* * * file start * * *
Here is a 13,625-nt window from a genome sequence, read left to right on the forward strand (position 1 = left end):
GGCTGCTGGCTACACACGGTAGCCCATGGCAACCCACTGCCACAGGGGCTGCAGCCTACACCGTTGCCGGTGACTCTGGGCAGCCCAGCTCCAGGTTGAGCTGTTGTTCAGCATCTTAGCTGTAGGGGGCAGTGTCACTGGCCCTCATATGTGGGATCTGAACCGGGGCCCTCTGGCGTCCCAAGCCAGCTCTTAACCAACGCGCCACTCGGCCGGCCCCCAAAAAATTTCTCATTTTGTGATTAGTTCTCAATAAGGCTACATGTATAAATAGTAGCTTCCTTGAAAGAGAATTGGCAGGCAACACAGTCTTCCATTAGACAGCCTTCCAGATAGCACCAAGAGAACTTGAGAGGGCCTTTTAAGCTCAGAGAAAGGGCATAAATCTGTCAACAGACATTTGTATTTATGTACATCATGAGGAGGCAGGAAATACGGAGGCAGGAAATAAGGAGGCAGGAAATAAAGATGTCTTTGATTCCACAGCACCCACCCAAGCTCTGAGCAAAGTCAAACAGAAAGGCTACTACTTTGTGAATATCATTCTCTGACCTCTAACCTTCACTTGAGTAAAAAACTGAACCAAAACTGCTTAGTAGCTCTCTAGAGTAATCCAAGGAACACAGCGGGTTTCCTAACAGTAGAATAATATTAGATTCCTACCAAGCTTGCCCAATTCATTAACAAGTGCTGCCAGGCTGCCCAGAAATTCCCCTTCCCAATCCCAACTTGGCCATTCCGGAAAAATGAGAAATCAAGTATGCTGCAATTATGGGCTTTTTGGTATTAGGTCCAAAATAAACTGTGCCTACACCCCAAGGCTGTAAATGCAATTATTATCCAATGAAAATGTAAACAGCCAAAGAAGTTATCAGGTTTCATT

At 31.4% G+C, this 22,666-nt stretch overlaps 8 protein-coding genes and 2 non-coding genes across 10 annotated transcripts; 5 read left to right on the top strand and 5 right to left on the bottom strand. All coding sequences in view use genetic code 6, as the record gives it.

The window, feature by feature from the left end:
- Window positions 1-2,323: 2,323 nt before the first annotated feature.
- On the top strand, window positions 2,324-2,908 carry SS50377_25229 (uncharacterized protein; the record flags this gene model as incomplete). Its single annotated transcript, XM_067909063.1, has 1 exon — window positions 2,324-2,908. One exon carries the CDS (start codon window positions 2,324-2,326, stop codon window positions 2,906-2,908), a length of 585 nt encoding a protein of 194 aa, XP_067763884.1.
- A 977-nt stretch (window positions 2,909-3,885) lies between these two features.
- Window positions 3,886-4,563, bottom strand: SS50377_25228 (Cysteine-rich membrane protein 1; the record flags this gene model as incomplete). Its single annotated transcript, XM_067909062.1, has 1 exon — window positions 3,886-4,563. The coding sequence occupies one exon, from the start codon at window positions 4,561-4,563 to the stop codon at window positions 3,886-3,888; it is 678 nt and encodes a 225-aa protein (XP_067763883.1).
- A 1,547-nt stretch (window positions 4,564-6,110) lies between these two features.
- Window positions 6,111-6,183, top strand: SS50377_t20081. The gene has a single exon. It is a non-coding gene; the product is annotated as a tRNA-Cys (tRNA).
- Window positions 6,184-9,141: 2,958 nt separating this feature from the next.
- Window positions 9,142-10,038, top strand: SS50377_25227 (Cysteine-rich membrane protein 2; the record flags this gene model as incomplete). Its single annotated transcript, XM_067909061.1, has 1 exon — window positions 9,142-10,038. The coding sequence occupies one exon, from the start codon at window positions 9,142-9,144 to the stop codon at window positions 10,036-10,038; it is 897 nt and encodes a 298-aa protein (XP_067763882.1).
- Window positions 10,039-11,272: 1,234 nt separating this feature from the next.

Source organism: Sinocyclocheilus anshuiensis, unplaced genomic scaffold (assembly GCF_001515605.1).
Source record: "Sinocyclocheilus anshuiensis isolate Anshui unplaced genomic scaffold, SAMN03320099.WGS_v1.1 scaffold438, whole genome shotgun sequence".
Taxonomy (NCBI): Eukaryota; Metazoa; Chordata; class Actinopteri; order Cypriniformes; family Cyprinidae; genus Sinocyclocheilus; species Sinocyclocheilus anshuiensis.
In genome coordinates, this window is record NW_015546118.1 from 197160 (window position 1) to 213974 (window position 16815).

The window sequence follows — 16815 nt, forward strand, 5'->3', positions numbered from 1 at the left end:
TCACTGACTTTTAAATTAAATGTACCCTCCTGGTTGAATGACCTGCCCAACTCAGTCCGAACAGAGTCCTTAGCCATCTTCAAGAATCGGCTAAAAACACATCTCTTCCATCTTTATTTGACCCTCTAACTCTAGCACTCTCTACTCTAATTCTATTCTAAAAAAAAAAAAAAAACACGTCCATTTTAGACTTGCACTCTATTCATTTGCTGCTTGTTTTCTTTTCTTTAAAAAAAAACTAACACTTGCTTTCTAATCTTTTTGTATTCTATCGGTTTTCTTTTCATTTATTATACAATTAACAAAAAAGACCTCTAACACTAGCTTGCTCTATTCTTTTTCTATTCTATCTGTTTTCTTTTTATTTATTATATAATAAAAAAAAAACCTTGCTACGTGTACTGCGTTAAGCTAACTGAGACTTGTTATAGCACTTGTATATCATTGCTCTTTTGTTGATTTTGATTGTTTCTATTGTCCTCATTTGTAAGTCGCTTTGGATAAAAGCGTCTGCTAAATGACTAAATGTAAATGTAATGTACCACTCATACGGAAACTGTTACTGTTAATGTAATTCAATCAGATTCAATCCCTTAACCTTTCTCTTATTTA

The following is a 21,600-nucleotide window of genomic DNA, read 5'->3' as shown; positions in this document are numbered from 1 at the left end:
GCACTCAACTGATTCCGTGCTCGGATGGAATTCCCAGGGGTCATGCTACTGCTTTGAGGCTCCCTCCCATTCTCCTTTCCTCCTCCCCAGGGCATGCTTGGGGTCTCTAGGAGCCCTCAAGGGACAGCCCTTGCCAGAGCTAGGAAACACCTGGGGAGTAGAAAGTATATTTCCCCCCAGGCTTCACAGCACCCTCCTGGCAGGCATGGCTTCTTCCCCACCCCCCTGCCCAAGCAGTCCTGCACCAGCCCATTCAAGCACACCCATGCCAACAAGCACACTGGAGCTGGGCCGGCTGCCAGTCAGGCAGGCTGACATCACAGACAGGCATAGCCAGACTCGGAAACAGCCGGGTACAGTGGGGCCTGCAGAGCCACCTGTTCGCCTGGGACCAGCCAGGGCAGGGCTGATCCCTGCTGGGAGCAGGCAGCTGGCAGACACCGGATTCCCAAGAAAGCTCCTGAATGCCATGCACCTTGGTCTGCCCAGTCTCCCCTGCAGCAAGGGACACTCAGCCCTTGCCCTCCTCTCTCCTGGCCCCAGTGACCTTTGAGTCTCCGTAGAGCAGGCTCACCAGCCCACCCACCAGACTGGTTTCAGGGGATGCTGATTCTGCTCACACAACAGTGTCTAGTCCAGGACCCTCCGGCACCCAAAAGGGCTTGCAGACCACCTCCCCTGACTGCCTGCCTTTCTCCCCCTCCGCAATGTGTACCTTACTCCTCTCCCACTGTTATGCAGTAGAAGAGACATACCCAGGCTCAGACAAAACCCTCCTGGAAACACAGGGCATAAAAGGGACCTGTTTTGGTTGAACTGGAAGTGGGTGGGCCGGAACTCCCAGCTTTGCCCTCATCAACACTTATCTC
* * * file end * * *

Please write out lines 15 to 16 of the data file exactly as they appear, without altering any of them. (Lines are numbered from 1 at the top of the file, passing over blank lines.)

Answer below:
Source record: "Sinocyclocheilus anshuiensis isolate Anshui unplaced genomic scaffold, SAMN03320099.WGS_v1.1 scaffold438, whole genome shotgun sequence".
Taxonomy (NCBI): Eukaryota; Metazoa; Chordata; class Actinopteri; order Cypriniformes; family Cyprinidae; genus Sinocyclocheilus; species Sinocyclocheilus anshuiensis.